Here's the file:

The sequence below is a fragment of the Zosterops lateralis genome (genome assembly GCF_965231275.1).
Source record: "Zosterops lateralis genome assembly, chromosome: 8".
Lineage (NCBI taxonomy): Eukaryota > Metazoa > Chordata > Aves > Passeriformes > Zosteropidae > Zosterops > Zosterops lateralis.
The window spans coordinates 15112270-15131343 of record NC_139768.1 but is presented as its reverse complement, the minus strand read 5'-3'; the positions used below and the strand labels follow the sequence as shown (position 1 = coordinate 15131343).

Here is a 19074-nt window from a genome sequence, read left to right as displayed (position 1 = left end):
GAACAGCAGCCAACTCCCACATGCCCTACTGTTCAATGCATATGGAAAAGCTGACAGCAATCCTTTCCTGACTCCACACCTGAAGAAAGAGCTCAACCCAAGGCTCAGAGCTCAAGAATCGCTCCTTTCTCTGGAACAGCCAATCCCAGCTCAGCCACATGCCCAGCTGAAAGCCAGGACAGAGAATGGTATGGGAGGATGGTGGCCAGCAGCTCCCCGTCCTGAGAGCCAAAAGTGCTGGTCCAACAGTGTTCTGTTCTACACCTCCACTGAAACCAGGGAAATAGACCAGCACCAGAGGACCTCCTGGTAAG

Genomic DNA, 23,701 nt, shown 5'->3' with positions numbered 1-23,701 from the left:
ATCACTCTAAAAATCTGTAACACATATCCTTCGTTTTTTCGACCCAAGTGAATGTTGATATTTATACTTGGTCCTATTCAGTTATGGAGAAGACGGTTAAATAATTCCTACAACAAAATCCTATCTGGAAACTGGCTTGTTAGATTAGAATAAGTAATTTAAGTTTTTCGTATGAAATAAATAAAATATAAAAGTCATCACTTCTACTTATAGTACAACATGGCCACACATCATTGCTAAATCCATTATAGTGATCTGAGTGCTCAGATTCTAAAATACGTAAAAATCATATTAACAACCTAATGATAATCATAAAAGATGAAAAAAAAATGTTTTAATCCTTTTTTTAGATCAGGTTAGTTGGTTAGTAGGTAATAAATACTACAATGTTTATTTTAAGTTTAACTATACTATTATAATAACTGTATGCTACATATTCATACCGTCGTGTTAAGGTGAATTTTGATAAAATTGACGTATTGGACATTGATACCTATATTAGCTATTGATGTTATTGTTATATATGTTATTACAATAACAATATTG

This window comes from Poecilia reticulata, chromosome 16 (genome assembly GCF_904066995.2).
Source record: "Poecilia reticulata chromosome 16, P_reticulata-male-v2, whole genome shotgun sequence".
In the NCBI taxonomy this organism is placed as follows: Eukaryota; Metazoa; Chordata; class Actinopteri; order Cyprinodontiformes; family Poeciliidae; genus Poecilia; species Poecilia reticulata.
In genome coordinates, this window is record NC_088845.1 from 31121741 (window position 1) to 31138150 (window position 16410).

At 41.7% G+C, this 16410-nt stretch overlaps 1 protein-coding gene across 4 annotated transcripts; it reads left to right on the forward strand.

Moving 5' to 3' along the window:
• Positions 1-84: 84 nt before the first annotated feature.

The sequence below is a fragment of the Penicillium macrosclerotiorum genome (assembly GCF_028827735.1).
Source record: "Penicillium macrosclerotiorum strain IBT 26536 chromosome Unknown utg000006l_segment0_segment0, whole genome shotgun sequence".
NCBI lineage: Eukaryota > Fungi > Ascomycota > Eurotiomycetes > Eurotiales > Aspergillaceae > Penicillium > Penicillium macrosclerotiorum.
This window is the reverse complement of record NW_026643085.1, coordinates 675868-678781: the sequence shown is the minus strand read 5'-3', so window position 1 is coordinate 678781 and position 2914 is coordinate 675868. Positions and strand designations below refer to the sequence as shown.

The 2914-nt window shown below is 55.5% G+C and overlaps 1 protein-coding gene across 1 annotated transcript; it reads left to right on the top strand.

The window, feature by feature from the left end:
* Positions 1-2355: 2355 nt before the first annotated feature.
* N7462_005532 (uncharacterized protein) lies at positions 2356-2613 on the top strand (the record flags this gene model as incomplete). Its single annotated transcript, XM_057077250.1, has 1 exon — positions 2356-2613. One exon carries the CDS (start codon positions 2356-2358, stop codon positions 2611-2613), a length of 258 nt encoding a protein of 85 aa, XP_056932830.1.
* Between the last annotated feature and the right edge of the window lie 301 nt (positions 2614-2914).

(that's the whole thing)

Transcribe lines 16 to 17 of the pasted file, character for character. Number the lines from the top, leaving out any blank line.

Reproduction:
The sequence below is a fragment of the Penicillium macrosclerotiorum genome (assembly GCF_028827735.1).
Source record: "Penicillium macrosclerotiorum strain IBT 26536 chromosome Unknown utg000006l_segment0_segment0, whole genome shotgun sequence".